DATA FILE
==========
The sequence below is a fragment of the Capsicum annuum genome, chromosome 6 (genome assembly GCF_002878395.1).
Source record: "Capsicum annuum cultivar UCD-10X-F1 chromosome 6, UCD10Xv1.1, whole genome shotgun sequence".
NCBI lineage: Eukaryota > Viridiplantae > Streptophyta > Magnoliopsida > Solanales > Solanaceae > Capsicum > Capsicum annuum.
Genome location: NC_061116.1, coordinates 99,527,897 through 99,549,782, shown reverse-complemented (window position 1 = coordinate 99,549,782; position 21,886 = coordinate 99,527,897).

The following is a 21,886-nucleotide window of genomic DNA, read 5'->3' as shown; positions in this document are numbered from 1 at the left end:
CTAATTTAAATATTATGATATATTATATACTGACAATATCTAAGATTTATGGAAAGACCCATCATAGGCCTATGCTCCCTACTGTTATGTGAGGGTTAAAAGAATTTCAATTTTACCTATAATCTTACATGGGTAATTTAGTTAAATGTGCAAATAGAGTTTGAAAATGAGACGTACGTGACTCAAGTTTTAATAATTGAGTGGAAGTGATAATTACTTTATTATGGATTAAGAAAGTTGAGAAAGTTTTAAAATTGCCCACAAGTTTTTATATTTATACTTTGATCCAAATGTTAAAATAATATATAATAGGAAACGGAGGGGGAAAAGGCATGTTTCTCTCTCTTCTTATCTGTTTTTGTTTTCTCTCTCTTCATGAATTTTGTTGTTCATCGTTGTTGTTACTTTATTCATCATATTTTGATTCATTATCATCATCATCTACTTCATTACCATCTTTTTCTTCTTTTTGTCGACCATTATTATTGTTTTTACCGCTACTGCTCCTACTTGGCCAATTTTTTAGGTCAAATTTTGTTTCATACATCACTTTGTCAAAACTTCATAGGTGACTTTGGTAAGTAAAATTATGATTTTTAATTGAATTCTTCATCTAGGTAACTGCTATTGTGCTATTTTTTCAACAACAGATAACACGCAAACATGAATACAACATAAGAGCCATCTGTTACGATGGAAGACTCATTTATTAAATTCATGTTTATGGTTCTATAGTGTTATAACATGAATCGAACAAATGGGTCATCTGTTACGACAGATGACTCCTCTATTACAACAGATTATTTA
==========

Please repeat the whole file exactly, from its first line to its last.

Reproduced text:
The sequence below is a fragment of the Capsicum annuum genome, chromosome 6 (genome assembly GCF_002878395.1).
Source record: "Capsicum annuum cultivar UCD-10X-F1 chromosome 6, UCD10Xv1.1, whole genome shotgun sequence".
NCBI lineage: Eukaryota > Viridiplantae > Streptophyta > Magnoliopsida > Solanales > Solanaceae > Capsicum > Capsicum annuum.
Genome location: NC_061116.1, coordinates 99,527,897 through 99,549,782, shown reverse-complemented (window position 1 = coordinate 99,549,782; position 21,886 = coordinate 99,527,897).

The following is a 21,886-nucleotide window of genomic DNA, read 5'->3' as shown; positions in this document are numbered from 1 at the left end:
CTAATTTAAATATTATGATATATTATATACTGACAATATCTAAGATTTATGGAAAGACCCATCATAGGCCTATGCTCCCTACTGTTATGTGAGGGTTAAAAGAATTTCAATTTTACCTATAATCTTACATGGGTAATTTAGTTAAATGTGCAAATAGAGTTTGAAAATGAGACGTACGTGACTCAAGTTTTAATAATTGAGTGGAAGTGATAATTACTTTATTATGGATTAAGAAAGTTGAGAAAGTTTTAAAATTGCCCACAAGTTTTTATATTTATACTTTGATCCAAATGTTAAAATAATATATAATAGGAAACGGAGGGGGAAAAGGCATGTTTCTCTCTCTTCTTATCTGTTTTTGTTTTCTCTCTCTTCATGAATTTTGTTGTTCATCGTTGTTGTTACTTTATTCATCATATTTTGATTCATTATCATCATCATCTACTTCATTACCATCTTTTTCTTCTTTTTGTCGACCATTATTATTGTTTTTACCGCTACTGCTCCTACTTGGCCAATTTTTTAGGTCAAATTTTGTTTCATACATCACTTTGTCAAAACTTCATAGGTGACTTTGGTAAGTAAAATTATGATTTTTAATTGAATTCTTCATCTAGGTAACTGCTATTGTGCTATTTTTTCAACAACAGATAACACGCAAACATGAATACAACATAAGAGCCATCTGTTACGATGGAAGACTCATTTATTAAATTCATGTTTATGGTTCTATAGTGTTATAACATGAATCGAACAAATGGGTCATCTGTTACGACAGATGACTCCTCTATTACAACAGATTATTTA